‘Improv’ – the form of unscripted theatre created spontaneously from audience suggestions – has made its way from theatre to the events world as a way to get people engaged, have fun and to start thinking about how they listen.
As a form of engagement, improv is largely free flowing, though with some simple protocols. We encourage short turn-taking, where one person says something that we treat as an ‘offer’ to build on. We might refer to that as a “Yes, and…” moment. I’m accepting your reality and stepping it up a notch. That type of interaction – of listening and stepping in – is helpful in the virtual world, because you have to listen more and pay attention to non-verbal cues, such as body language and tone, or even what is put in the Chat box.
It’s not a lecture; you want people partaking. Ideally, in my virtual improv meetings, people should have their cameras on for a more interactive session, at least at the start. Later, we can have moments where cameras are off and participants are taking part in a different way.
It helps to understand the history of improv. Started in the 1920s in Chicago by a social worker to help children from diverse cultural backgrounds to interact, it has grown as a form of theatre and comedy since the 1950s, and more recently as a tool for teaching and building engagement in workshops and beyond.
The point of improv is the artist, musician or presenter doesn't necessarily have a clear idea of where they're going when they start. That’s why business is fast adopting our ideas because, while we need to have some sense of where we are heading, we have to be reactive to what's going on in the market, with our customers, with our colleagues, with technological changes, regulatory changes and with our suppliers. It's about being fully aware and appropriately flexible.
When I do my workshops, I’m in the moment, seeking responses and leaning in – both physically and metaphorically. I’m ensuring that I’m engaging, making eye contact, looking around the room to get a feel for how session is going. And in virtual sessions, I’m equally focused on my audience. Can people see and hear me clearly? How is the pace I am setting? What kind of experience is the viewer having?
During in-person workshops, I tend to choose volunteers based on body language, eye contact or verbal responses, but in virtual times, I ask ahead for a diverse mix of likely candidates, though some emerge as they enthusiastically contribute vocally or in the Chat.
As everything is now on camera, I’ve also found it’s necessary to be more aware of people’s comfort levels. That might be to do with concerns over their own appearance or the environment in which they are working. Younger people living in small apartments might not have a good visual background or they might be stuck at a kitchen table. If it’s someone more established, I’ll happily tease them about their marvellous wallpaper – “You must be in a huge country mansion!”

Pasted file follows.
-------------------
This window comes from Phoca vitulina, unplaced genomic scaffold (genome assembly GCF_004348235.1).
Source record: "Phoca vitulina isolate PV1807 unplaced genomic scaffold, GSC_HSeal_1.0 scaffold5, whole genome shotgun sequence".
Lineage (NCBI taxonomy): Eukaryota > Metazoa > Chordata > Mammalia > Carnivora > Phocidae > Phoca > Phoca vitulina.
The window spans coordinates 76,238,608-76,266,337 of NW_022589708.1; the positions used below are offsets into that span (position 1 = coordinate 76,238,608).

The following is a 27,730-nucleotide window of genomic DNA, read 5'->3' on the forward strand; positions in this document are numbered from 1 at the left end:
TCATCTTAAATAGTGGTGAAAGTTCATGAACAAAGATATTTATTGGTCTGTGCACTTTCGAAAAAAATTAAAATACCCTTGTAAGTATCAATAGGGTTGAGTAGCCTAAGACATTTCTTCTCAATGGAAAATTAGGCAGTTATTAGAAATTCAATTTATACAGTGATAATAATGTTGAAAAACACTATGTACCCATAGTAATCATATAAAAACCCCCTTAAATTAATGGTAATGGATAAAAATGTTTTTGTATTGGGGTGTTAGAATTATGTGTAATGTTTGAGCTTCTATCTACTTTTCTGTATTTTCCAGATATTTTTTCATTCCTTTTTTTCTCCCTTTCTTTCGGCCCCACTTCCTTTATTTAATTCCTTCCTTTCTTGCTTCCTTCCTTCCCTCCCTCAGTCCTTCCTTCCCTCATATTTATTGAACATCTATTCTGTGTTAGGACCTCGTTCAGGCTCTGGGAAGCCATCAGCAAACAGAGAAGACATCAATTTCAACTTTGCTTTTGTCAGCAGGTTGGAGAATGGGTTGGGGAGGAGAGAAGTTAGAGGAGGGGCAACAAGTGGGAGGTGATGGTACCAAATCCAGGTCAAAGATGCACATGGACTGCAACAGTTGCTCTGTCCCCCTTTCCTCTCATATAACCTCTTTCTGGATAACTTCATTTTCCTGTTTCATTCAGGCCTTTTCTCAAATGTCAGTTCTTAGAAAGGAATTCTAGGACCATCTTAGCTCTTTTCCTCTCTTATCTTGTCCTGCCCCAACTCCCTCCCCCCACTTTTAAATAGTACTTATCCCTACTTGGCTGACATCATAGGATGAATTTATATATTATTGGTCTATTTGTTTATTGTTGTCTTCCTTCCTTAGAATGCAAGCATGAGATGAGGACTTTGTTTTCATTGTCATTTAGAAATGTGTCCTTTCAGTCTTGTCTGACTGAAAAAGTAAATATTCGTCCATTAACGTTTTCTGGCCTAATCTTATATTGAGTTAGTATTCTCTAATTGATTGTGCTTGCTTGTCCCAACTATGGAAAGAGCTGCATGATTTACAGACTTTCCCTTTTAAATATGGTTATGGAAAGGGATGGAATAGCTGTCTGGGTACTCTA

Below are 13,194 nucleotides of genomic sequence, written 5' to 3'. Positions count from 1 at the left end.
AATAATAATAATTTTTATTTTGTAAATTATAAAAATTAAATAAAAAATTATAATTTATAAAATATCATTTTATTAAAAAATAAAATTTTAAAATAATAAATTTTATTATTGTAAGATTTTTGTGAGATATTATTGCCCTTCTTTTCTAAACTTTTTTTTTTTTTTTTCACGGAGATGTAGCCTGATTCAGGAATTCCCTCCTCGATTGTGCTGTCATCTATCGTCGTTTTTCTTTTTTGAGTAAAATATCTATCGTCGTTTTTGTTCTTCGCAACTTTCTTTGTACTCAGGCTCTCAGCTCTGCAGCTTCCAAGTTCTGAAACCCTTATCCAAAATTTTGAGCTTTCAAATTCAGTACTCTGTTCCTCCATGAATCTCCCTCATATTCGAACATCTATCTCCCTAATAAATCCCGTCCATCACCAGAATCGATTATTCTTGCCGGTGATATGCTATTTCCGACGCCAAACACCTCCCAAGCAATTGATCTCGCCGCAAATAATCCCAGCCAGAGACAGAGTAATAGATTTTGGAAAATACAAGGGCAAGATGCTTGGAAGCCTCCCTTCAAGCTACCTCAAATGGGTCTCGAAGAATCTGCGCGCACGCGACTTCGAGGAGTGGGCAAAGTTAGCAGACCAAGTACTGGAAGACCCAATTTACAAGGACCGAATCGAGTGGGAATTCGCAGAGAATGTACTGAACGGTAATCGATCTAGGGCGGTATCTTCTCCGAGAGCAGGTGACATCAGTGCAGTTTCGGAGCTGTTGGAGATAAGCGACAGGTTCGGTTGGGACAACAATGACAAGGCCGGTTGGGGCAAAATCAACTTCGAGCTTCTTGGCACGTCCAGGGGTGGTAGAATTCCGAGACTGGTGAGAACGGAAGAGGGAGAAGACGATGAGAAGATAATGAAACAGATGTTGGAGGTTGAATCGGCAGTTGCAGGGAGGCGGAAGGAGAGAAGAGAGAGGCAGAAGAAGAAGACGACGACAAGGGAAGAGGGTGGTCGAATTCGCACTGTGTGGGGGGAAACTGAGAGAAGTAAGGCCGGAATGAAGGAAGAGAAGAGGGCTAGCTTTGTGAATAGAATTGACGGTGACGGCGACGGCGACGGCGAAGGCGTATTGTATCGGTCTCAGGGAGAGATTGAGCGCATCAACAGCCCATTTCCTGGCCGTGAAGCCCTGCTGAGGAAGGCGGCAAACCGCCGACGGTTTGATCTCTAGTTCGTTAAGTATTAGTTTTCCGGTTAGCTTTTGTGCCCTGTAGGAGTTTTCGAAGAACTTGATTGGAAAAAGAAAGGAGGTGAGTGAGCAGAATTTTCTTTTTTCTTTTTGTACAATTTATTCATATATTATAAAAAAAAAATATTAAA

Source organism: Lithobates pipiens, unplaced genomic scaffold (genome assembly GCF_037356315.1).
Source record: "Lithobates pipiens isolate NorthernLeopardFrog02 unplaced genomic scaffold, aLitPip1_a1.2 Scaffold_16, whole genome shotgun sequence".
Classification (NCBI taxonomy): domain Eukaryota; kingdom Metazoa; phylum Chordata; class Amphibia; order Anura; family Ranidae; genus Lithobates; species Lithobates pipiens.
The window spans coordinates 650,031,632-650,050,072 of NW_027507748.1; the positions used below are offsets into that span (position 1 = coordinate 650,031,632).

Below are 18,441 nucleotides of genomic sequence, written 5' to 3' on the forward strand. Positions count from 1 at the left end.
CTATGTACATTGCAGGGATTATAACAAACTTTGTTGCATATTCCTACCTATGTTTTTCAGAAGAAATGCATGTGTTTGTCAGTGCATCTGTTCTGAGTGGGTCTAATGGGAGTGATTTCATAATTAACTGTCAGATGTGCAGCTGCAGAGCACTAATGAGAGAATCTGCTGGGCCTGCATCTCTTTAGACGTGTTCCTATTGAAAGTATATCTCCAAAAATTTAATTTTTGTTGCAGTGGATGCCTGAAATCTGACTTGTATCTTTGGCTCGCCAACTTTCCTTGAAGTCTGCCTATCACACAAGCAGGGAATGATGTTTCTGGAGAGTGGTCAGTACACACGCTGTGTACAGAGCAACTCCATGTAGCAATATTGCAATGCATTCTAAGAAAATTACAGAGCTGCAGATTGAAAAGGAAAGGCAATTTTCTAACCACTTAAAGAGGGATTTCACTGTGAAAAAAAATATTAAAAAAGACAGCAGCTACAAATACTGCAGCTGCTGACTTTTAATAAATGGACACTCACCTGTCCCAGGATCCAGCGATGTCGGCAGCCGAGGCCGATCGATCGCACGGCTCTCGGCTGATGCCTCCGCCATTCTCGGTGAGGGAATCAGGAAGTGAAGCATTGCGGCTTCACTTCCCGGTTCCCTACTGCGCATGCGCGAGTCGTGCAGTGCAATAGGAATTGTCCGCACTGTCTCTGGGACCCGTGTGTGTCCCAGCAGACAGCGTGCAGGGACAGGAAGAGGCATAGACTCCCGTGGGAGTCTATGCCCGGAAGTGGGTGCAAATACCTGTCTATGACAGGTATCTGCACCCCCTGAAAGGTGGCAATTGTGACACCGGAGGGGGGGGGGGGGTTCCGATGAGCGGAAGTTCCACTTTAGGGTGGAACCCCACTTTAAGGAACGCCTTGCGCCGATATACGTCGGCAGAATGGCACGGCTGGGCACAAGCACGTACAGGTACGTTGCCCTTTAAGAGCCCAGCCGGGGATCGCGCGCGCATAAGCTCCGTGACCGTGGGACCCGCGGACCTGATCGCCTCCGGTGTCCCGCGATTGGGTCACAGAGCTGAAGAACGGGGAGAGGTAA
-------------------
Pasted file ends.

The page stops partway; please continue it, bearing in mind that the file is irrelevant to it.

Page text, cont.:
My sessions involve plenty of interaction. They are fun but I am continually asking participants to make the connections to work. How can they use these skills in a dull meeting on a Tuesday morning?
· “Listen” to offers;
· “Accept” what the other person is saying – you may not agree but it’s where they are starting from and you can use their offer to move things forward;
· “Step into” what they have given you, which is the “Yes, and…” concept;
· “Explore” assumptions – we often don’t realise that our words reflect our filters and our assumptions, so be aware of what you take for granted;
· “Recycle” – something happens in the story or journey that you might come back to, such as a character, an object, a rhyme. Some know this technique as ‘nesting and looping’. It’s something great presenters and stand-up comedians use all the time – they mention a topic, move onto another, then another and eventually loop back to the first, tying up threads.
LASER is an exciting way to engage people and mix up meetings, conferences and workshops. Too often, we attend a session with fixed expectations, resulting in poor outcomes. Improv is the opposite – you don’t know exactly what to expect but are open to collaboration. The excitement of the unknown can be the impetus for engagement and fun.
Neil Mullarkey is an author, actor, comedian and accomplished management trainer. He co-founded the London Comedy Store Players with Mike Myers and has many credits in TV, radio and film, including two Austin Powers films. Starting with improv skills, Neil inspires business people to embrace their creativity and enhance their communication skills, giving workshops and keynote addresses in 24 countries before 2020. Since then, his virtual sessions have been in demand globally. His book, Seven Steps to Improve Your People Skills is available on Amazon and Kindle.